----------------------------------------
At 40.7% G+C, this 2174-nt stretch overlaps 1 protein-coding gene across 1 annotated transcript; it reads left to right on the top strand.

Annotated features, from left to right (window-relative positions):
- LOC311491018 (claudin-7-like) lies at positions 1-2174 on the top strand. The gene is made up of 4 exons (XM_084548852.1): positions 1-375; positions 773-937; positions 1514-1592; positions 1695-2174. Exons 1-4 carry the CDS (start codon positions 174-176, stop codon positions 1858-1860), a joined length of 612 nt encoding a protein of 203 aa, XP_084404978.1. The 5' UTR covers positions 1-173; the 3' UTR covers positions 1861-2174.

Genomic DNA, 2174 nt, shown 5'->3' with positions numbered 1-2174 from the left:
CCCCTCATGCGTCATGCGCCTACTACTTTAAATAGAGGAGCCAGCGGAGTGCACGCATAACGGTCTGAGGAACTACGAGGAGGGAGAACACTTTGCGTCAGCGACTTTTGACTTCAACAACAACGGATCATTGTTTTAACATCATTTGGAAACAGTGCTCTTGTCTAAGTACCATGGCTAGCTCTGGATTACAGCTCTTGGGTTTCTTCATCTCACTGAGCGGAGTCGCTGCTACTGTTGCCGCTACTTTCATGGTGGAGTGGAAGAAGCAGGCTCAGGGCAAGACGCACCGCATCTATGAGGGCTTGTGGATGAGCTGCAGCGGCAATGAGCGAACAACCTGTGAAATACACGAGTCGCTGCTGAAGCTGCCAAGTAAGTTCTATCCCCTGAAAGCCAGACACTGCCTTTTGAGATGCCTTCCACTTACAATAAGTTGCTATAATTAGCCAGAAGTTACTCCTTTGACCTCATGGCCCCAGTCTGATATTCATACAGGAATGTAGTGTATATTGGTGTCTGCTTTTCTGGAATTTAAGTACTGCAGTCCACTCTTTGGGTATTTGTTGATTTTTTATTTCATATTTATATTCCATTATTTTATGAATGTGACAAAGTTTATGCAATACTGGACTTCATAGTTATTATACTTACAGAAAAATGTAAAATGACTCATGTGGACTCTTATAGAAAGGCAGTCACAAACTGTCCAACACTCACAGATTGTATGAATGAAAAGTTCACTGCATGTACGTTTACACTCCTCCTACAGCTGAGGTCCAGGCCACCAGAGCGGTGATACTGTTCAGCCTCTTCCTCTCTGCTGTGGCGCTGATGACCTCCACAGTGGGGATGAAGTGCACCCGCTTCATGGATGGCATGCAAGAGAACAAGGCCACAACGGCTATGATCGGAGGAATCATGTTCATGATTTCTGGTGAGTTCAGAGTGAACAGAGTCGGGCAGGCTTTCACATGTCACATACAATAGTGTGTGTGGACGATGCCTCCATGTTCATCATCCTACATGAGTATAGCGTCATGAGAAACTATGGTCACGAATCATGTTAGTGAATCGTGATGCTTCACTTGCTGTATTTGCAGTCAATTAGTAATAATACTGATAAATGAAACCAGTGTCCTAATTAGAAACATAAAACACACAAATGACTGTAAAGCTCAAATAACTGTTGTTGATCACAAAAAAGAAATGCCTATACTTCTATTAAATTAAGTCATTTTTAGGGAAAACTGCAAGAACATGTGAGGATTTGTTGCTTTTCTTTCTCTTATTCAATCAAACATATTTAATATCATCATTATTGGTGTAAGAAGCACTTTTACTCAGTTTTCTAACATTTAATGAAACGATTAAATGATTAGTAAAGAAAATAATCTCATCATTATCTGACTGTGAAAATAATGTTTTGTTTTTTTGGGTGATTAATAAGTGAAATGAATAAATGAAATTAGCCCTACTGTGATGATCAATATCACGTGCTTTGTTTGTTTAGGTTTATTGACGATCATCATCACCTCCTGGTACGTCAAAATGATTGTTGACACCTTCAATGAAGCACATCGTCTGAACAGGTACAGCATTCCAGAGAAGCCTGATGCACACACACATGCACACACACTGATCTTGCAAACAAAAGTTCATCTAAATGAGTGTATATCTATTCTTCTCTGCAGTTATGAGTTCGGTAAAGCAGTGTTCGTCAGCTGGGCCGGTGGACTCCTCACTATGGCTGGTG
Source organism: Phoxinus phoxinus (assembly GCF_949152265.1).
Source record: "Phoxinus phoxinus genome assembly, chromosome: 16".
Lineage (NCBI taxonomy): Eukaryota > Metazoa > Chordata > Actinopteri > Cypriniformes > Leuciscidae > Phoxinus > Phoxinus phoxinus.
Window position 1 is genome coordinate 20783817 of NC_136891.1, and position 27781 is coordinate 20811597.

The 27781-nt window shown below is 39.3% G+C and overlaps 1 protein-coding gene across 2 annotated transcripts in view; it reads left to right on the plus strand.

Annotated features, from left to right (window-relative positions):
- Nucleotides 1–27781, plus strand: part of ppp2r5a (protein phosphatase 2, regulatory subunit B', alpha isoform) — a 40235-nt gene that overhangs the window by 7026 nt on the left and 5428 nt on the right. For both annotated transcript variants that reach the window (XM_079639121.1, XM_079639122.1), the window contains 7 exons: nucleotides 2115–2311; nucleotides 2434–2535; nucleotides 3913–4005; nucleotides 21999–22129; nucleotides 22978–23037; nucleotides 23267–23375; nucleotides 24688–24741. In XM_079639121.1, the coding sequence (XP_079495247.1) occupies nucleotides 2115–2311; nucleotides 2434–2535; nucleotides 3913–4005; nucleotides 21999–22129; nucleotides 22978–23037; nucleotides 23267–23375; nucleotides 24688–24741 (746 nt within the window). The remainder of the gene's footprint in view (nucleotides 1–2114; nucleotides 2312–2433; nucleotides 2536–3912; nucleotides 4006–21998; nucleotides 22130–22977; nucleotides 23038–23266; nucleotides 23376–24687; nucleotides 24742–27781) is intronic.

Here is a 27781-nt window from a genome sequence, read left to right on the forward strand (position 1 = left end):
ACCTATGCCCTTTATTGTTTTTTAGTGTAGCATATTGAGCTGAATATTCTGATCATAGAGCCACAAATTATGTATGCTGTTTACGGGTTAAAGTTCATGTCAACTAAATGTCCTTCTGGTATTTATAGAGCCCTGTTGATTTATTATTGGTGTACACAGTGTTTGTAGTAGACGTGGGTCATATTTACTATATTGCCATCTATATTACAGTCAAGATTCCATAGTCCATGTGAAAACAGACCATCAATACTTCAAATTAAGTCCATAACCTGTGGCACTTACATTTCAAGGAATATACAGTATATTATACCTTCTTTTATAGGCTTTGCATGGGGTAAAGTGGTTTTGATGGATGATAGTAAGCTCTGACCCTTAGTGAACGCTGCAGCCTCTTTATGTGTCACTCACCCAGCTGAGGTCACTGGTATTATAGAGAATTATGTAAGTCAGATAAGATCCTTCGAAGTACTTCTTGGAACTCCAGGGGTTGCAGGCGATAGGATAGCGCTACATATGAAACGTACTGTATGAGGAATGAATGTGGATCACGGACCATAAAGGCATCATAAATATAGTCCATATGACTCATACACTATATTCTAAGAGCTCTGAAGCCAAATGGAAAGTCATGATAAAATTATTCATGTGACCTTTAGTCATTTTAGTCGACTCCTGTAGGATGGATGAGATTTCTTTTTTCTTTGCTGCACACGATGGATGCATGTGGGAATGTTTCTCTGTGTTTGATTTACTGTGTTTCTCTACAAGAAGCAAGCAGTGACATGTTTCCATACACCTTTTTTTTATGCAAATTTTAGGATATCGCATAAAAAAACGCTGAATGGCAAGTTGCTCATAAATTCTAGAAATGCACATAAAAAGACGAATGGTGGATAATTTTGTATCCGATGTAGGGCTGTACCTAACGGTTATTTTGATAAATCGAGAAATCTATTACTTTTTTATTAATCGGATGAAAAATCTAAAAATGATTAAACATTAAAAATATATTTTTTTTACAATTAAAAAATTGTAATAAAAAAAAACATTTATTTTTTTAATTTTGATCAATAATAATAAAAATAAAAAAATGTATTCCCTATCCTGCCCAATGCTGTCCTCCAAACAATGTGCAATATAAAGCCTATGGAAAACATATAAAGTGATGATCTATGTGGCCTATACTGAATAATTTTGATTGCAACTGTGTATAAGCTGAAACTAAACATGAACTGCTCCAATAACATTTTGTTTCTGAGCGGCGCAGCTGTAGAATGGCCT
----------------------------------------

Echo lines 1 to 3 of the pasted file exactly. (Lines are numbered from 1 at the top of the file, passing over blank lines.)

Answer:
At 40.7% G+C, this 2174-nt stretch overlaps 1 protein-coding gene across 1 annotated transcript; it reads left to right on the top strand.

Annotated features, from left to right (window-relative positions):
- LOC311491018 (claudin-7-like) lies at positions 1-2174 on the top strand. The gene is made up of 4 exons (XM_084548852.1): positions 1-375; positions 773-937; positions 1514-1592; positions 1695-2174. Exons 1-4 carry the CDS (start codon positions 174-176, stop codon positions 1858-1860), a joined length of 612 nt encoding a protein of 203 aa, XP_084404978.1. The 5' UTR covers positions 1-173; the 3' UTR covers positions 1861-2174.